In the wee hours last night, while entertaining the monkey mind with endless hypotheticals, separating wishfully rejigged reminiscences from the more authentic ones, searching out patterns, inventing story lines, and generally making a complete ass of my circadian rhythm again, I somehow brain-trekked back to Mothers Day. Yes, I know it was a week ago but just indulge me the title of this post. Thanks.
I had received a text message from Stormboy's Dad, wishing me a happy Mothers Day. The next day I rang him to tell him I appreciated it (plus something could he fix the tray-back on my ute something something). "Oh, yes, it occurred to me that Father's Day didn't happen last year," he said, because all good things must begin framed in the negative, right, "and it made me realise that it was you who always made sure it had happened in the past."
A survey recently detailed women's frustration with partners who do not honour them on Mothers Day nor support their children to do the same. When mothers mentioned their grievances to their husbands, they often answered, "But you are not my mother!" A friend of mine complained to me of the same answer in the same week, in an unrelated conversation.
Personally I think "But you are not my mother" is a valid response for both its genealogical logic and the generally unsexy places where Oedipal complications tend to end up ... but anyway, more about that later.
Maybe my own ambivalence is due to the fact I've been trained well by morbid circumstance not to expect too much on Mothers Day. Pearlie's father died when she was very young. (The painted pasta necklaces from kindergarten were gorgeous. The picture of 'My Family' with the father figure hastily scrubbed by the teacher out was not.)
Stormboy was eight months old when he, his father and I awoke in our bed, the night lightening into day, in the front room where the huge sash windows looked out to the rose garden. Stormboy's father lay still and quiet. It was not light enough to see his eyes but I knew he was awake. "Hey," I nudged him. I wanted a rise out of him, for him to laugh and hug me. He'd been so distant lately.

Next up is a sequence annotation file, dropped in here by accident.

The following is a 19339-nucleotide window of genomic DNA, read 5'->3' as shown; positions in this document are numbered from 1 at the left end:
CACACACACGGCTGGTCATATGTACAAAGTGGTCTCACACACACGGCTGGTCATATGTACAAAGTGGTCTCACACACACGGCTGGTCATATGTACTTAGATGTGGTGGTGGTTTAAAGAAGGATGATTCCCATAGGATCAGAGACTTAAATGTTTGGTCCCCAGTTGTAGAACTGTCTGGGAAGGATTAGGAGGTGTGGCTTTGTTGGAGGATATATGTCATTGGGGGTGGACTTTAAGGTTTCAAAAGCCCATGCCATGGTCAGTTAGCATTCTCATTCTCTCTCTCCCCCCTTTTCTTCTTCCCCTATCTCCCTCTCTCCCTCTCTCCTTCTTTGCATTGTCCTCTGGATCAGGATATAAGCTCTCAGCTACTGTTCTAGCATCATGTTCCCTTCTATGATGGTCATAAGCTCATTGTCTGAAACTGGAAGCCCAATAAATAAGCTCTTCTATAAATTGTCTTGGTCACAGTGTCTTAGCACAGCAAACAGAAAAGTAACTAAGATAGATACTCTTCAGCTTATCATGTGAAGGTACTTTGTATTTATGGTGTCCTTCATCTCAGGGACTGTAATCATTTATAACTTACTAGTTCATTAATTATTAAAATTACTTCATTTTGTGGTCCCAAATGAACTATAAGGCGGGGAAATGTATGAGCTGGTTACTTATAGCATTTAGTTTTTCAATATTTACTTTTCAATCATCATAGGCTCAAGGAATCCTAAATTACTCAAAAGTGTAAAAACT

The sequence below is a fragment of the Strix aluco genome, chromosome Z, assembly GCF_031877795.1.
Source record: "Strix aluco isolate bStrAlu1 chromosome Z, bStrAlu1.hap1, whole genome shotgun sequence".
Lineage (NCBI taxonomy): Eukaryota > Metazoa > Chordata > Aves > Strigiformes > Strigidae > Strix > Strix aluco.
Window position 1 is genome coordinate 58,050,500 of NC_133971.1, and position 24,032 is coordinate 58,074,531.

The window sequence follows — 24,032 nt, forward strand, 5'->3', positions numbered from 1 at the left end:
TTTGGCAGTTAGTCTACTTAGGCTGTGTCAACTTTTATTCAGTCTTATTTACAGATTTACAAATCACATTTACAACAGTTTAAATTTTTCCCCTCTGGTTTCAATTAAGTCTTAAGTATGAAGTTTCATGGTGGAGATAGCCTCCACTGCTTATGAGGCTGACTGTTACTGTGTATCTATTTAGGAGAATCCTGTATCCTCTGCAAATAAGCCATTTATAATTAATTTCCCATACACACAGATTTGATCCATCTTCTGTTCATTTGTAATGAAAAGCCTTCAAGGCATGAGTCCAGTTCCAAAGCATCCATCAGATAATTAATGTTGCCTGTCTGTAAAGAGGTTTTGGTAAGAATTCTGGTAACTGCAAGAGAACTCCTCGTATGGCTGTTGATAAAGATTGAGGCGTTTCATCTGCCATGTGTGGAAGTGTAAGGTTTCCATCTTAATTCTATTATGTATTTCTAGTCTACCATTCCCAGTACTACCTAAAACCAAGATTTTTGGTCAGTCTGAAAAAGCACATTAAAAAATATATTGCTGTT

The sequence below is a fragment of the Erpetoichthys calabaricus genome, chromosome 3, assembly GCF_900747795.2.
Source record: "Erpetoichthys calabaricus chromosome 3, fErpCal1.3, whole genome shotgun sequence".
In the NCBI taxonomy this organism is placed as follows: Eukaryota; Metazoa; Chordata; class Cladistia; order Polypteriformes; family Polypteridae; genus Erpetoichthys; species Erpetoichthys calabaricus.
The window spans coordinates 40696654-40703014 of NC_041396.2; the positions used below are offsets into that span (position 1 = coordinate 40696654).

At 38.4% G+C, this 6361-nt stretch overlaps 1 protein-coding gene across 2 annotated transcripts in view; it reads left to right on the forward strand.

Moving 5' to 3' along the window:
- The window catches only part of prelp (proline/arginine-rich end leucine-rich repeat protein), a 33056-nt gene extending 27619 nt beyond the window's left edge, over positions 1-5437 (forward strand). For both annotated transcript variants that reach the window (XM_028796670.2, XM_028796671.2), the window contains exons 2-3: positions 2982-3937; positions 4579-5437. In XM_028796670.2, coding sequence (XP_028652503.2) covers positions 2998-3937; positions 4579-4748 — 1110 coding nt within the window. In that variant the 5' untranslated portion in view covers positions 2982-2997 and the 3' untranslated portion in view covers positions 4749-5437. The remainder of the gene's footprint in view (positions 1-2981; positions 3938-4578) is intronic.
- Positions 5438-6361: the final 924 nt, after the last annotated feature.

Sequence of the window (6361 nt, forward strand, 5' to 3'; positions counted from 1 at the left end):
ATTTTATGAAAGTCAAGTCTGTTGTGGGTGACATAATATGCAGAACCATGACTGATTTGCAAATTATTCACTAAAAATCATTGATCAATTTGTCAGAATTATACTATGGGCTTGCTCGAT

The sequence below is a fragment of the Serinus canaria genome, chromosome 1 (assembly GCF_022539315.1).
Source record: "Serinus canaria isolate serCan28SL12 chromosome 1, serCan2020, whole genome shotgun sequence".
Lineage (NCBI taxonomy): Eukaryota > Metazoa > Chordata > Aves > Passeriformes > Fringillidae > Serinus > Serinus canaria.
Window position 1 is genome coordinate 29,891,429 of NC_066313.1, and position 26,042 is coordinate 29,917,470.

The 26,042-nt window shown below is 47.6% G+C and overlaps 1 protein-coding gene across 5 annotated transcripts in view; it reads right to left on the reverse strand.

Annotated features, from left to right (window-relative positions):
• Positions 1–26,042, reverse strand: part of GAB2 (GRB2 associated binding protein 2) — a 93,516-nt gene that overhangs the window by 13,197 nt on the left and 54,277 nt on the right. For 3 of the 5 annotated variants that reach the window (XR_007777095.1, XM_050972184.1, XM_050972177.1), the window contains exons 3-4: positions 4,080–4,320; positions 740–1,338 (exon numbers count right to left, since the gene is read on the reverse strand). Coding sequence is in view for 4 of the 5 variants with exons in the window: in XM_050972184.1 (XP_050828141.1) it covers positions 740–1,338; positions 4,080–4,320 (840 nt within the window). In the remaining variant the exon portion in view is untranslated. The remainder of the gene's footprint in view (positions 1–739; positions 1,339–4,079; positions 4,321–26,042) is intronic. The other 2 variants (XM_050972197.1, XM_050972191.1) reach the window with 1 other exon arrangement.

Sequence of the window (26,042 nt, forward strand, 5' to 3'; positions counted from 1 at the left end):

"Hey, it's Mothers Day."
"I know," he said, and of course he knew and that's why he was so still because he'd woken and remembered it was Mothers Day, because he'd woken and remembered that his mother had just died.
So receiving his text message last Sunday, after seventeen years of radio silence on Mothers Day, was kind of lovely.
007 drove his van out to Pallinup a few years ago, to visit our fishing camp. He used to do things like that: just take off for a few days and stay somewhere different, talk to different people, just for the experiences. He wanted to come out in the boat in the morning, to see what it was like picking up nets before dawn. That evening Old Salt, 007 and I sat around the fire drinking Stones green ginger wine. The cold was brutal. The cold rolled down the snow-capped Bluff Knoll (no kidding, I think it actually did snow up there that night), into the Pallinup system, where it crept along the river, around to the river mouth, over Miller's Point and straight into the back of our kidneys.
Everyone was getting pretty pasted by the wine and the fire and the frozen kidneys. 007 had this way about him, maybe it was just around women, I'm not sure, but he softened and often his conversations were fuelled by a more female sensibility, like someone had surreptitiously rubbed estrogen cream into his arm. Amazingly this night, it seemed to rub off on Old Salt too, notorious for his bluster, sharp tongue and tough guy bravado.
They began talking about mothers.
"You know," Old Salt said tentatively, like he was bracing for ridicule, like he had realised for the first time in his 70-odd years, like he was imparting a great secret, "when Mum died, I think I began to see my wife as my mother."
Both men stared at each other.
"I believe you are right," said 007. "You are absolutely right."
Not long after that, with a dearth of sweat lodges and bongo drums, we all took to our respective swags. I only had to get up once to throw rocks at 007's Maltese/Shitsu who was keeping me awake with his yapping. Okay, I didn't chuck rocks at him, but I did scoop him up, slide open 007's van, throw in the dog and slam the door shut again, hearing muffled grumbles as I stamped back to my tent in my socks.
The next morning was bitter cold and we were hungover as fuck. Even the fisheries officers turning up in the pre-dawn gloom with their headlights turned off didn't merit much interest as we donned beanies, gloves and fishing boots to wade through the shallows to the boat.